The 1908 Pittsburgh Pirates: Season Recap

Last week we covered the tight playoff race that lasted nearly the entire 1908 season between the Pittsburgh Pirates, Chicago Cubs and New York Giants. This week we will take a look at who those players were that battled all season, won 98 games, yet still fell short of winning the National League title. We start off with the returning players from the previous season and no better place to start than at the top with the greatest...

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Pittsburgh Pirates 1907 Season

The Pittsburgh Pirates had a fairly quiet 1906 off-season, making one major trade by giving up longtime second baseman Claude Ritchey, Ginger Beaumont who was their centerfielder and leadoff hitter since 1899 and pitcher Patsy Flaherty who spent the 1906 season in the minors. In return all they received was second baseman Ed Abbaticchio who seemed to be at best a slight upgrade over Ritchey. They still had to replace Beaumont, who had...

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The 1906 Pirates Season

The Pittsburgh Pirates went into the 1906 season with the makings of a strong pitching staff and a solid top of the lineup but they had two big obstacles in their way of a trying to win a fourth National League title, the Chicago Cubs and the New York Giants. The Giants had won two straight NL titles going into 1906 and they were coming off a 105-48 season. The Cubs had won 93 games in 1904 and 92 games in 1905 plus the had a deep...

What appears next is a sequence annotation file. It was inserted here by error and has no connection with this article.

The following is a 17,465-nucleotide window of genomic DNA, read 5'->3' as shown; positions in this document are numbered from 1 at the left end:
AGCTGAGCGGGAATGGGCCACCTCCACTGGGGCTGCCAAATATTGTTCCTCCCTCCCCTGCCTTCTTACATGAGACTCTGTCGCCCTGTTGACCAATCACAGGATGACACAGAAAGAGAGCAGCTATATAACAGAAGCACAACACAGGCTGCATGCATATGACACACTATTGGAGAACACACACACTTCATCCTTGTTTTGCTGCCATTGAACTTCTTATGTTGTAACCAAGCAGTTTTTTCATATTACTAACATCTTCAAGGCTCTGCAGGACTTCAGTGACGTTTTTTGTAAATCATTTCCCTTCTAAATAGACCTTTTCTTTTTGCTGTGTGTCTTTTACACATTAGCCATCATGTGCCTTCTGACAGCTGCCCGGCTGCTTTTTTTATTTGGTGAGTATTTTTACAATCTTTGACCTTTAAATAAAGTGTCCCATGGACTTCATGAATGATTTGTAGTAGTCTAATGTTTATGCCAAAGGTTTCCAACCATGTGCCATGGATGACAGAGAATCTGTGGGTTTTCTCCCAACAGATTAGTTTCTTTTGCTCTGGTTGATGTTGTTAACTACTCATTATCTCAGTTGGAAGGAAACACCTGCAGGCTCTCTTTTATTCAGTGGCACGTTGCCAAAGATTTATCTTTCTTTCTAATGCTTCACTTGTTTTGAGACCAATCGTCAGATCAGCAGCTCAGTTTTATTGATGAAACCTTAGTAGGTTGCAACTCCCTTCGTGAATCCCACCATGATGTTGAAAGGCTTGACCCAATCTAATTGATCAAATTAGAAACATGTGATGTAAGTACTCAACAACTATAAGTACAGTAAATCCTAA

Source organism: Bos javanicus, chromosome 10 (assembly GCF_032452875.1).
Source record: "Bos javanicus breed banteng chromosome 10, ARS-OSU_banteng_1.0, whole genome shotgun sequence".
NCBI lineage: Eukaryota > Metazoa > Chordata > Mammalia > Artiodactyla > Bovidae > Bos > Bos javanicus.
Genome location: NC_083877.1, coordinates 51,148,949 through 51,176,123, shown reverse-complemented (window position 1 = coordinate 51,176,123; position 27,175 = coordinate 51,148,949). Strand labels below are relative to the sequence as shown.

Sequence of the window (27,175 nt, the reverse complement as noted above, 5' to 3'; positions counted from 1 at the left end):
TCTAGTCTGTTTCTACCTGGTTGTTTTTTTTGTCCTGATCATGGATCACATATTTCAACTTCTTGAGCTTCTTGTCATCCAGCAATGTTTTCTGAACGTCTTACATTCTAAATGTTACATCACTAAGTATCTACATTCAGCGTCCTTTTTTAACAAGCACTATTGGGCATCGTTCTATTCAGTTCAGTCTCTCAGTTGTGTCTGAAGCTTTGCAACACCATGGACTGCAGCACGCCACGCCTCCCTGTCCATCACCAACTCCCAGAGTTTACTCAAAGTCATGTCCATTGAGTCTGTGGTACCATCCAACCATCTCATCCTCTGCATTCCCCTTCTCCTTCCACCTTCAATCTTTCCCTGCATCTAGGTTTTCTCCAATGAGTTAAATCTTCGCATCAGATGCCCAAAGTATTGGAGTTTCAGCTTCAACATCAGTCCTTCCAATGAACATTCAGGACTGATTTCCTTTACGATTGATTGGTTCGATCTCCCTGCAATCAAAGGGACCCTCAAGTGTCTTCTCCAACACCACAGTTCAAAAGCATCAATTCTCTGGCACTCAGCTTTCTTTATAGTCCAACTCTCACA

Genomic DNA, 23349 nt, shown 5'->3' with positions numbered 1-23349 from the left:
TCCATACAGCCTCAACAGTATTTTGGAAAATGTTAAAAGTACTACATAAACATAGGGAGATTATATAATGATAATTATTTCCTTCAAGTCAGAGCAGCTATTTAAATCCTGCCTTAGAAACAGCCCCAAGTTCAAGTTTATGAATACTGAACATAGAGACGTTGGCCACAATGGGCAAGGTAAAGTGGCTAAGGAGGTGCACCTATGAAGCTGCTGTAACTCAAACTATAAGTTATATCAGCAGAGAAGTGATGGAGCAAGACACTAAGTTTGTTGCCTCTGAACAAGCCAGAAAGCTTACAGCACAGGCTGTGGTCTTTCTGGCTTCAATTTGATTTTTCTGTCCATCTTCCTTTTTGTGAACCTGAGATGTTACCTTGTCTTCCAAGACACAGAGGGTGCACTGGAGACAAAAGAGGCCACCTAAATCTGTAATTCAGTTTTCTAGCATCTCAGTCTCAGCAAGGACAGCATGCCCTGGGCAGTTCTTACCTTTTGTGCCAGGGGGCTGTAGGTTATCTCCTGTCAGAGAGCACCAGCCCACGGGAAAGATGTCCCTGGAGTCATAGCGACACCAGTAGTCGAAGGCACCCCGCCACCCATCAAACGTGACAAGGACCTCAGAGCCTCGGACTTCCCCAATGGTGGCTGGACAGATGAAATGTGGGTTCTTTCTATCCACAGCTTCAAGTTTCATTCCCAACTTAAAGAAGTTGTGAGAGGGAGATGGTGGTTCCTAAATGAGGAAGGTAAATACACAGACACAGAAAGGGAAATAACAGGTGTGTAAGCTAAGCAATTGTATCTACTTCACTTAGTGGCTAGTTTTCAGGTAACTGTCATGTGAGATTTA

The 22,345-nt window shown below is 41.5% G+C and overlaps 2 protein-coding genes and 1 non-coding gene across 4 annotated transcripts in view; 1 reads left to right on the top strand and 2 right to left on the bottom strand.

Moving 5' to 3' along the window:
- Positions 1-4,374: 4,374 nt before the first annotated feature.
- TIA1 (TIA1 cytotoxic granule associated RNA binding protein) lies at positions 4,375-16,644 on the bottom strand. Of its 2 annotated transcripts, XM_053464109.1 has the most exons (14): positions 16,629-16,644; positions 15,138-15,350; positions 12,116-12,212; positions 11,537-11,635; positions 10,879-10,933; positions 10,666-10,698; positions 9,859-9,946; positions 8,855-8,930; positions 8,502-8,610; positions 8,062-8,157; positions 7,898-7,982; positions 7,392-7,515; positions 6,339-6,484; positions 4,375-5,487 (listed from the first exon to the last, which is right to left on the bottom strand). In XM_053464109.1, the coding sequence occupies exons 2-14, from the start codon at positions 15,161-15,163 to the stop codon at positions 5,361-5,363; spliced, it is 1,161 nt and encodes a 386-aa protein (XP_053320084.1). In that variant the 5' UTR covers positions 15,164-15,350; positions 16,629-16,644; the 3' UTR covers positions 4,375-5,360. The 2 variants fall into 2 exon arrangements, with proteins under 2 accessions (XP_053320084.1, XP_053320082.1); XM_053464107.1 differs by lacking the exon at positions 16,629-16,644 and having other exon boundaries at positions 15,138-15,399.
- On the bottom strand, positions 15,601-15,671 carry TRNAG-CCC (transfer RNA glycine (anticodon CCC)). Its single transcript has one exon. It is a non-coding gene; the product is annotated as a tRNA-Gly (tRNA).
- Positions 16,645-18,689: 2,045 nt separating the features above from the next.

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The Pirates First No-Hitter

According to the record books, the first official no-hitter thrown in Pittsburgh Pirates history was by Nick Maddox on September 20, 1907 over the Brooklyn Superbas. Prior to that event the Pirates had been no-hit twice since joing the NL in 1887, both times by Reds pitchers. In 1898 by Ted Breitenstein no hit the Pirates, he was a 160 game winner in the majors before age 32 and a 165 game winner in the minors after that. Pittsburgh...

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Deacon Phillippe: By the Numbers

A short while back I did a bio on Pittsburgh Pirates pitcher Sam Leever and then followed that up with a breakdown of his stats, which to me showed his strong case for the Hall of Fame. After last week when I wrote about all of the future Hall of Famers in baseball in 1906, I felt it was a good time to do the same thing for Deacon Phillippe as I did for Leever. If you use baseball-reference, which I recommend for everyone, you know...

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